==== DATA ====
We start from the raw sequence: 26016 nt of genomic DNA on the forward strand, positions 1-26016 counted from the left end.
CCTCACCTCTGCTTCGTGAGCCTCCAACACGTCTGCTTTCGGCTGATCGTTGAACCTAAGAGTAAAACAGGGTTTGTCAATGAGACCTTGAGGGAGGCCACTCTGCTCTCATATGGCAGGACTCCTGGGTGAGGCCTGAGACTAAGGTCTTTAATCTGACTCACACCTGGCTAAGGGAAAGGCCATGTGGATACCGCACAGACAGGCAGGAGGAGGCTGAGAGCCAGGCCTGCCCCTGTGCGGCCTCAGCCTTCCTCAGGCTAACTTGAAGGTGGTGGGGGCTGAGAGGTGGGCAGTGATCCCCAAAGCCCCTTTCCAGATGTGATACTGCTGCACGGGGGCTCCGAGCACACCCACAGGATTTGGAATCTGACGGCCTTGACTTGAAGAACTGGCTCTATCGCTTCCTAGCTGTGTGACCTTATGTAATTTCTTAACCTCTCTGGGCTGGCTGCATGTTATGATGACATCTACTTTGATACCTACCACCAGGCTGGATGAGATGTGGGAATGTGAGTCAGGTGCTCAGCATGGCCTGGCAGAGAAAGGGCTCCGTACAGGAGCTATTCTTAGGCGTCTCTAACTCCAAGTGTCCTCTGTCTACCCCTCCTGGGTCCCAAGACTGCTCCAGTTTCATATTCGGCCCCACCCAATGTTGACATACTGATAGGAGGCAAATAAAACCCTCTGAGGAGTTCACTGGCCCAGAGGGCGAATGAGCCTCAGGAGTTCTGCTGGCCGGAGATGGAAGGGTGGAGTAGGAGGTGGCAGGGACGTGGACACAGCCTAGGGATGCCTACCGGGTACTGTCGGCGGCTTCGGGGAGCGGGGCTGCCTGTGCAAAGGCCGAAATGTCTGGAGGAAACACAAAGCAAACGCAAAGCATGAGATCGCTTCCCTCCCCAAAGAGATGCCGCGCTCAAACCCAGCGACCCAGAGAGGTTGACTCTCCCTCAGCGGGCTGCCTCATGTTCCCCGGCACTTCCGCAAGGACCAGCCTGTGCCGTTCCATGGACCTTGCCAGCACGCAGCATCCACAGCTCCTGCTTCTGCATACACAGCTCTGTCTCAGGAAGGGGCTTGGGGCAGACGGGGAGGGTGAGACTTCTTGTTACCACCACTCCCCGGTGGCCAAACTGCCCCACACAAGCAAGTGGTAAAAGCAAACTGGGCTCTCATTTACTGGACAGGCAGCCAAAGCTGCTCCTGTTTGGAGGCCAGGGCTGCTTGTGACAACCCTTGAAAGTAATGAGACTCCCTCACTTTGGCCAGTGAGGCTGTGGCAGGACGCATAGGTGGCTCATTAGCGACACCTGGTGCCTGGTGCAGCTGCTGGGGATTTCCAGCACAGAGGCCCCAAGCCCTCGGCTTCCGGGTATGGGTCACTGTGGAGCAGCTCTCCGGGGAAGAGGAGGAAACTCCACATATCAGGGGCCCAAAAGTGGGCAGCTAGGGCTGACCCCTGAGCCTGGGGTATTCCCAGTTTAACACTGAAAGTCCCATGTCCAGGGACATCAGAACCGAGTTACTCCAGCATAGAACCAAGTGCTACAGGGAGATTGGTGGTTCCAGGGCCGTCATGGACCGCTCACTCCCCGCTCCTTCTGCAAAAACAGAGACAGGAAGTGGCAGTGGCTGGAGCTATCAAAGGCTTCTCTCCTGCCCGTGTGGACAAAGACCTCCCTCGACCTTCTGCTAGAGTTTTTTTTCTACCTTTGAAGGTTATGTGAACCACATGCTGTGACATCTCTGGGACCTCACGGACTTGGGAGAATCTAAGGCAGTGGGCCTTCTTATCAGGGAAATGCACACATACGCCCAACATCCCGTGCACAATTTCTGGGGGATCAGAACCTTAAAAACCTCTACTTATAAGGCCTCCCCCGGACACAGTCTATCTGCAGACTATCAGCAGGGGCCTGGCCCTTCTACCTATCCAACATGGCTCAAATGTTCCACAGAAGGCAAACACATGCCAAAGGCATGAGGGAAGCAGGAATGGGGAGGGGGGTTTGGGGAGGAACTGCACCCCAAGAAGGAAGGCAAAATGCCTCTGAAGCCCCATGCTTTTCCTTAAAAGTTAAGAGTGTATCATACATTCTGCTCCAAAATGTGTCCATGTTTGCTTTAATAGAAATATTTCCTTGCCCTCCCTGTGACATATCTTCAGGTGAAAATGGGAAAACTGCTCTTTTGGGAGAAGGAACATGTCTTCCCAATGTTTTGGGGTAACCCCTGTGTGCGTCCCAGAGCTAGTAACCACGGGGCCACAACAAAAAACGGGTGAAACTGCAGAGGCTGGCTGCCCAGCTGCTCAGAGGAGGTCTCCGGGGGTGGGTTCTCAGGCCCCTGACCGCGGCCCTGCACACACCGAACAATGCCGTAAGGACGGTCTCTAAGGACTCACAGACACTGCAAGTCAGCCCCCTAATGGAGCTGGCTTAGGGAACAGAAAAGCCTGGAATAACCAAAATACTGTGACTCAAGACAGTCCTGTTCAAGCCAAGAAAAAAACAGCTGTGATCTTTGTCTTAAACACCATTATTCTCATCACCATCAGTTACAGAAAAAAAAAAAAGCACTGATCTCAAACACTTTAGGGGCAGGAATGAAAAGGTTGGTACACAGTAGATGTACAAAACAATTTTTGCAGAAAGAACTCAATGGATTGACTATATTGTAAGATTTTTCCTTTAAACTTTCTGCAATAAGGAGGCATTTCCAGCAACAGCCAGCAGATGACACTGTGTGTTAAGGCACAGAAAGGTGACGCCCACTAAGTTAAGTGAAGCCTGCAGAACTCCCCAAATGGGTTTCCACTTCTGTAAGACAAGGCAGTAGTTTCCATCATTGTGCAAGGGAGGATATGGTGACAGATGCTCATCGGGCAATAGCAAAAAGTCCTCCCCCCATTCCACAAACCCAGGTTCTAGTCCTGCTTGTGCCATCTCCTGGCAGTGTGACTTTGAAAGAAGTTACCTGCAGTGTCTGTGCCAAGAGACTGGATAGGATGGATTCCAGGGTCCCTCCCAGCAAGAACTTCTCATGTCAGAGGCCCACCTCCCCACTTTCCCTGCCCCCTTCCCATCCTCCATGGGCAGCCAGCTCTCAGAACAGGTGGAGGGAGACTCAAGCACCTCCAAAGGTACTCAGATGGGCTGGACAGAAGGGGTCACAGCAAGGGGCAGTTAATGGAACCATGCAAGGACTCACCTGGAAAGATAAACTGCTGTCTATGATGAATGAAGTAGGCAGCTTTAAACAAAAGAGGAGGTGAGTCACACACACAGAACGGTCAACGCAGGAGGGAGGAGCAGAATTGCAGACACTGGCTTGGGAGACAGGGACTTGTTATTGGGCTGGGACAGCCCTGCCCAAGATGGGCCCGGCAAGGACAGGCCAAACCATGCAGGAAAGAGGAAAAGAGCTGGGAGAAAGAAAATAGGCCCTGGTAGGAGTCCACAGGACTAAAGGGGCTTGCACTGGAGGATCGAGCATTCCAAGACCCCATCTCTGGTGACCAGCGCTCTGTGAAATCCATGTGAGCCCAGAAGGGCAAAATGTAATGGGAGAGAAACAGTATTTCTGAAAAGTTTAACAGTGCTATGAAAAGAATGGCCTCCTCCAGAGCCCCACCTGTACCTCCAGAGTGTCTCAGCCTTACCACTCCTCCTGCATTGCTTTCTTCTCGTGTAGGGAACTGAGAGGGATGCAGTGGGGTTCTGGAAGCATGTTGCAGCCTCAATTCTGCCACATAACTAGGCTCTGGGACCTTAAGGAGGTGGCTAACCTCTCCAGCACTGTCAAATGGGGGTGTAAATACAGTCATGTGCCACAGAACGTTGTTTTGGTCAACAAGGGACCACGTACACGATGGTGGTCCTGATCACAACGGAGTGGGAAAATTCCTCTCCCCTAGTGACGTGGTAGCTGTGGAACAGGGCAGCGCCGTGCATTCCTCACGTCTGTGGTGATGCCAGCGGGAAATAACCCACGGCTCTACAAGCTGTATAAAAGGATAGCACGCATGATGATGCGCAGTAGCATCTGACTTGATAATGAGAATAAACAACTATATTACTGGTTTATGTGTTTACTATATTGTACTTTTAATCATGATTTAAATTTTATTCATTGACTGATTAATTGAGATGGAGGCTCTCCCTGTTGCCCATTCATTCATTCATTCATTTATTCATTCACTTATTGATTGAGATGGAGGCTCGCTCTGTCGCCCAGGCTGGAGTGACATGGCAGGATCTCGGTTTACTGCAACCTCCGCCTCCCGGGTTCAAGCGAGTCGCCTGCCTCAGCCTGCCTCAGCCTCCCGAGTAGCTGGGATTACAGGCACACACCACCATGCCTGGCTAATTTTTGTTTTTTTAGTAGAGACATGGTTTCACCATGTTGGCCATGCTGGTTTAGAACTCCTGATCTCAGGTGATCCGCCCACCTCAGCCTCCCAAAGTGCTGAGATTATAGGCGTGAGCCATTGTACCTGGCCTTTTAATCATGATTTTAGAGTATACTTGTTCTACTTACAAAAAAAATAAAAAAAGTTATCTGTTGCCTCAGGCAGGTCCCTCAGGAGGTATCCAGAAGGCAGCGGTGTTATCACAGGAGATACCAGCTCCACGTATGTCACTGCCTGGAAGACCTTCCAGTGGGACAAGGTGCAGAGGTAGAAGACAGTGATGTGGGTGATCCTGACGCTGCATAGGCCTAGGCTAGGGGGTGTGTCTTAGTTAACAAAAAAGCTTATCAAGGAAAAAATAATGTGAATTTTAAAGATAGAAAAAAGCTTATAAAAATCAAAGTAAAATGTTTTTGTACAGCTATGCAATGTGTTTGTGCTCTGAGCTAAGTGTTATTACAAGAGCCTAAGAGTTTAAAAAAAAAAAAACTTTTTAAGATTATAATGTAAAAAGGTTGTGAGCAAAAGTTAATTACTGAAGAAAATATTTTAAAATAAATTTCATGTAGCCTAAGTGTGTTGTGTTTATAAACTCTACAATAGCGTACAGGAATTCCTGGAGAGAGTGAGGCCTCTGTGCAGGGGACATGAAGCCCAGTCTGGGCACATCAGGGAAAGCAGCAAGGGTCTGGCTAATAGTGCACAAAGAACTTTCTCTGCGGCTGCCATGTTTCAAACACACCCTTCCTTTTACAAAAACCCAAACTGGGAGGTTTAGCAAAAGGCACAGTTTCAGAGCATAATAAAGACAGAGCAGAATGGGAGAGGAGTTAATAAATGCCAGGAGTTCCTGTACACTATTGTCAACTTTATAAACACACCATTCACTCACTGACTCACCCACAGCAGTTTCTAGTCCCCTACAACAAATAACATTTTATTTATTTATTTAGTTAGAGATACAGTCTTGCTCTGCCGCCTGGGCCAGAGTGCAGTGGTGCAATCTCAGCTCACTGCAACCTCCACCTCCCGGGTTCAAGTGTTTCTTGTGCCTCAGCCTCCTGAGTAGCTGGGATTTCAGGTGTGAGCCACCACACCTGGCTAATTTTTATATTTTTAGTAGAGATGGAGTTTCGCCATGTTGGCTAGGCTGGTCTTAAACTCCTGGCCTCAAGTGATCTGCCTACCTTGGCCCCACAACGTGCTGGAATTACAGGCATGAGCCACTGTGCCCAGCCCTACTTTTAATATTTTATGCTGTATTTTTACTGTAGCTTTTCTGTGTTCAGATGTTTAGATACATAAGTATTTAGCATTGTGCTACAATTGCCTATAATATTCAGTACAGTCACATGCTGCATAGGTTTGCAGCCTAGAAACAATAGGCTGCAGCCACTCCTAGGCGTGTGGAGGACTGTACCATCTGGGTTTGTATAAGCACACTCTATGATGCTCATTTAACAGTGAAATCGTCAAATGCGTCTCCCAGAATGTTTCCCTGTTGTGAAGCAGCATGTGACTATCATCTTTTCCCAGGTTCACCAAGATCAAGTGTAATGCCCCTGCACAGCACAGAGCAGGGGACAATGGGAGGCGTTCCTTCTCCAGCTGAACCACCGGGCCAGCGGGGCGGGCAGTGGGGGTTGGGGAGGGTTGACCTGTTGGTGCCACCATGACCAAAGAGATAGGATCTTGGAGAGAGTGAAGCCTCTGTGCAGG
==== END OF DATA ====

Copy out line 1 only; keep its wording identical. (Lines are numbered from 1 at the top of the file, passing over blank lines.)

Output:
We start from the raw sequence: 26016 nt of genomic DNA on the forward strand, positions 1-26016 counted from the left end.